wooded trail
Hemlock Draw wooded trail © Mark Godfrey

Places We Protect

Hemlock Draw

Wisconsin

Hemlock Draw supports a stunning contrast in vegetation.

What is a Draw?

A draw or hollow refers to a valley or long narrow gorge between two clefts of rock.

Why You Should Visit

Of all the hollows in the Baraboo Hills, Hemlock Draw supports the most stunning contrast in vegetation. You can see plant and bird species typically found in the northern areas of the state growing close to those typically found in southern Wisconsin.

These northern species, such as hemlock and yellow birch, may be relics from the time, some 13,000 years ago, when the edge of a towering ice mass stood just a few miles to the east.

You can see narrow pillars of rock, called "sea stacks," which are a remnant of ancient times when the Baraboo Hills were a chain of islands in a vast sea.

Location

South Central Wisconsin: in Sauk County near Leland - a 30-minute drive from Baraboo

Why the Conservancy Selected This Site

The Nature Conservancy first came to the Baraboo Hills in the early 1960s at the request of local residents and university professors who recognized the unique nature of this area. They wanted the Conservancy's help in protecting it.

The presence of both northern and southern plant and bird species makes Hemlock Draw an important site in the Hills.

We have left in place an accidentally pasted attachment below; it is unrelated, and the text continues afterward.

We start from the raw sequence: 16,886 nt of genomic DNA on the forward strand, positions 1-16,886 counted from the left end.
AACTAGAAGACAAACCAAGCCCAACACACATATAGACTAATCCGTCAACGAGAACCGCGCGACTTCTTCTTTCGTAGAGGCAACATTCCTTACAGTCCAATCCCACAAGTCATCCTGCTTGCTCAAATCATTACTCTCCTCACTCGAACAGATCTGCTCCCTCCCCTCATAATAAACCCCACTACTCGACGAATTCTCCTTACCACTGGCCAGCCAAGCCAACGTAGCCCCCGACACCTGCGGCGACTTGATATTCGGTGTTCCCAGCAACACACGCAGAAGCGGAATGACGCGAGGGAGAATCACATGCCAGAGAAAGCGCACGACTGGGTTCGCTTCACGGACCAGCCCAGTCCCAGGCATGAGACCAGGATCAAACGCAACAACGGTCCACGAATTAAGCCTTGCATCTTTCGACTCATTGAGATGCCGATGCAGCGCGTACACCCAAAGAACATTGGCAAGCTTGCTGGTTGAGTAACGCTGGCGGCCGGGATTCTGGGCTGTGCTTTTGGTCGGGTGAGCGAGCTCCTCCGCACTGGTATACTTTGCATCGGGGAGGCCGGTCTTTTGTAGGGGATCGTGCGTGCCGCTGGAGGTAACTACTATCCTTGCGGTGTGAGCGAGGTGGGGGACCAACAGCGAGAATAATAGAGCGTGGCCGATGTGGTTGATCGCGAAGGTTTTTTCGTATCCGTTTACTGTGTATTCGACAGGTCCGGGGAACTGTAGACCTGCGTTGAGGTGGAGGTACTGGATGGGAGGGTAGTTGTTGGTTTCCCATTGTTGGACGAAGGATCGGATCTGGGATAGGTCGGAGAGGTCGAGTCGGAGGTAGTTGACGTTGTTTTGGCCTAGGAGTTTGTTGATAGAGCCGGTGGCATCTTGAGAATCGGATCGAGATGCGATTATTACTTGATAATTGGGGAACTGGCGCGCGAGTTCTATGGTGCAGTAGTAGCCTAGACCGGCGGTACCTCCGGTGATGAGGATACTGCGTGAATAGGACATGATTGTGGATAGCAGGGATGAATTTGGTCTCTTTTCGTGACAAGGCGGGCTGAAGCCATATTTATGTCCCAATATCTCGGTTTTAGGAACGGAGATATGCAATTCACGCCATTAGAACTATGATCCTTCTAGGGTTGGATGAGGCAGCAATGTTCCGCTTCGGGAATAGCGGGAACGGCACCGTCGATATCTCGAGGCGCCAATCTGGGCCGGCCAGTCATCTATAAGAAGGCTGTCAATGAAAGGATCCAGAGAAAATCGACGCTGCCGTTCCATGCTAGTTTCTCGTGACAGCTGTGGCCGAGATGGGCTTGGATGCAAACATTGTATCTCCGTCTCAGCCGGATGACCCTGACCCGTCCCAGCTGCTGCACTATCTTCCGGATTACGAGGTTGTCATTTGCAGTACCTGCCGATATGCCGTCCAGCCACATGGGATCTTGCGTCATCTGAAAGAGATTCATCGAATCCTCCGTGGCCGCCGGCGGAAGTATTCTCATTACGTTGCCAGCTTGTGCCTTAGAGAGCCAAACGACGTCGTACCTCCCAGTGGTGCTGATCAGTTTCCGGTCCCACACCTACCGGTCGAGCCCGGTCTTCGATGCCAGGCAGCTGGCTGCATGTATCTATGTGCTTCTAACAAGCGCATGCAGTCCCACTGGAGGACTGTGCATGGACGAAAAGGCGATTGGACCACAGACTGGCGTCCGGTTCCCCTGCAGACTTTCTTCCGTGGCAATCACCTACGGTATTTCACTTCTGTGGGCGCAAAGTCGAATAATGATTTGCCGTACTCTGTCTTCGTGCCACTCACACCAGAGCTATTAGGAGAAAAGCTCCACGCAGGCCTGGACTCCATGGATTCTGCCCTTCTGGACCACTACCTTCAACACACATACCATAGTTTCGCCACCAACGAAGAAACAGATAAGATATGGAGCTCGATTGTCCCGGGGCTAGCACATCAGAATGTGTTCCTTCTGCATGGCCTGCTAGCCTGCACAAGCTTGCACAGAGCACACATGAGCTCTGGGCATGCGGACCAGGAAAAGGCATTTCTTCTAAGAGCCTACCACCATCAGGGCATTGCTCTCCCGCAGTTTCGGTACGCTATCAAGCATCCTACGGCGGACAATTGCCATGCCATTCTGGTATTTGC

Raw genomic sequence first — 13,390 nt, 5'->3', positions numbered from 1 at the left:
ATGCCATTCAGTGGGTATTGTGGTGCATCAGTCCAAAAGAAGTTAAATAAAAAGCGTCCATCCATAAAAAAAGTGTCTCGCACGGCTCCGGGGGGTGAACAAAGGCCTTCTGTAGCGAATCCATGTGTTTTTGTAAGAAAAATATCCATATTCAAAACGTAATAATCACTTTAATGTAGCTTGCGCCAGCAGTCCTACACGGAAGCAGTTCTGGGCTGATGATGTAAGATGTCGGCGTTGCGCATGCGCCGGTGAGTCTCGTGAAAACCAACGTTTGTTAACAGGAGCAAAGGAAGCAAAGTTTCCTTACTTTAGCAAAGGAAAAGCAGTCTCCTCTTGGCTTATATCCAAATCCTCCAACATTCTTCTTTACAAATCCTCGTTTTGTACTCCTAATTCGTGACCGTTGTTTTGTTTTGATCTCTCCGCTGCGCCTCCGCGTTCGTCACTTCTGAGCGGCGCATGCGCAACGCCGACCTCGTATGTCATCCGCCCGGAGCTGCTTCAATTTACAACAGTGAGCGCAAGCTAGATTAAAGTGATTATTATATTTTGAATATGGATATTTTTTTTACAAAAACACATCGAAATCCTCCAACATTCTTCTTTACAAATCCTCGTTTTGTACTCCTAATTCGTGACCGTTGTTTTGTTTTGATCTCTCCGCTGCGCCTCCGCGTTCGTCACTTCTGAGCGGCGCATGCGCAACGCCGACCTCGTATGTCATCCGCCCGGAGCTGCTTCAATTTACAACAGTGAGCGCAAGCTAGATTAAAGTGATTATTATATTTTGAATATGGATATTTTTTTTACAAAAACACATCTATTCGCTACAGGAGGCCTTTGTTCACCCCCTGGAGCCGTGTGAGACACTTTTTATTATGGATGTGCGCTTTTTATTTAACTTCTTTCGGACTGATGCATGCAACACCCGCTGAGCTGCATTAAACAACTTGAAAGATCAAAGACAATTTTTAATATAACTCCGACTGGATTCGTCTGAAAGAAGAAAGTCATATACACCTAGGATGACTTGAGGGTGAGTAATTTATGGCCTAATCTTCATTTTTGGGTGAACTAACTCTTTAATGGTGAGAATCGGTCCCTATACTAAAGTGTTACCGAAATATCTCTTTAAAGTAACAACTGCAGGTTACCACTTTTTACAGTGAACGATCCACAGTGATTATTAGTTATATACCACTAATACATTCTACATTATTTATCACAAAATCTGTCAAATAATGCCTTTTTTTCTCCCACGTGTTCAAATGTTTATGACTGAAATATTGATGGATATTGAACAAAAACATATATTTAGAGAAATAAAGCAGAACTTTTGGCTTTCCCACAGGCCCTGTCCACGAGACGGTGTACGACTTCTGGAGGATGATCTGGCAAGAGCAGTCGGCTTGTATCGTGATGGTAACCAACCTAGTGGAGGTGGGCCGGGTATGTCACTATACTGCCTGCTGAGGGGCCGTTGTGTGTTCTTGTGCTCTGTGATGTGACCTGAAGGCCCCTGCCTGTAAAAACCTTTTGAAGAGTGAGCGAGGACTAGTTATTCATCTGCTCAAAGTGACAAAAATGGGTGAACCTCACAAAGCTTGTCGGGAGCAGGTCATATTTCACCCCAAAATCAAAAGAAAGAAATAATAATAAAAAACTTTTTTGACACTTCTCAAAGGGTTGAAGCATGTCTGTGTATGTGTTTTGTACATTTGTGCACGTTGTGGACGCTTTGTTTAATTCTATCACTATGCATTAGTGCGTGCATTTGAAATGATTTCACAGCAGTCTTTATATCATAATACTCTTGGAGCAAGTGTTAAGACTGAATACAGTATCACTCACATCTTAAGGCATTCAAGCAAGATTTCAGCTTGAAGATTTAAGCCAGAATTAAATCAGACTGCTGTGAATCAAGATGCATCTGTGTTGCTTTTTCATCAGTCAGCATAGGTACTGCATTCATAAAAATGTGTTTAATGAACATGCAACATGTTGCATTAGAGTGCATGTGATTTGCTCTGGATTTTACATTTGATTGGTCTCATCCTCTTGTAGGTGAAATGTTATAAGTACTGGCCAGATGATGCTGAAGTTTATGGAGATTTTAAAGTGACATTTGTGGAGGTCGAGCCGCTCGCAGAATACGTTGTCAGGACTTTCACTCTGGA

What the Conservancy Has Done/Is Doing

The Conservancy has helped protect a total of 1,080 acres at Hemlock Draw. This figure includes government cooperative projects and 1,010 acres owned and managed by the Conservancy.

An active group of volunteers helps the Conservancy to maintain some trails, take down fences, and remove non-native, invasive plants.

We have an ongoing research project here that tests various forest management techniques to determine the most effective way to maintain the oak forest community. This community is slowly disappearing as much of the forest becomes dominated by maples and other shade-tolerant species.

What to See: Plants

  • Many northern forest trees and plants, including hemlock, yellow birch, club mosses, liverworts and cliff saxifrage
  • Red and white oaks, hickories, and ironwood
  • Wildflowers, including wild geranium, wood anemone, bloodroot, and trillium
  • Several rare plants, including drooping sedge and kidney-leaved sullivantia

What to See: Birds

More than 40 species of breeding birds, including Barred Owls, Ruffed Grouse, Wood Thrush, Black-capped Chickadee, six species of warblers — including the rare worm-eating warbler — and four species of woodpeckers.

Please wear good hiking shoes that can get wet for the primitive, unmarked trail.

PLAN YOUR VISIT

For more information about visiting the preserve, please follow the links below: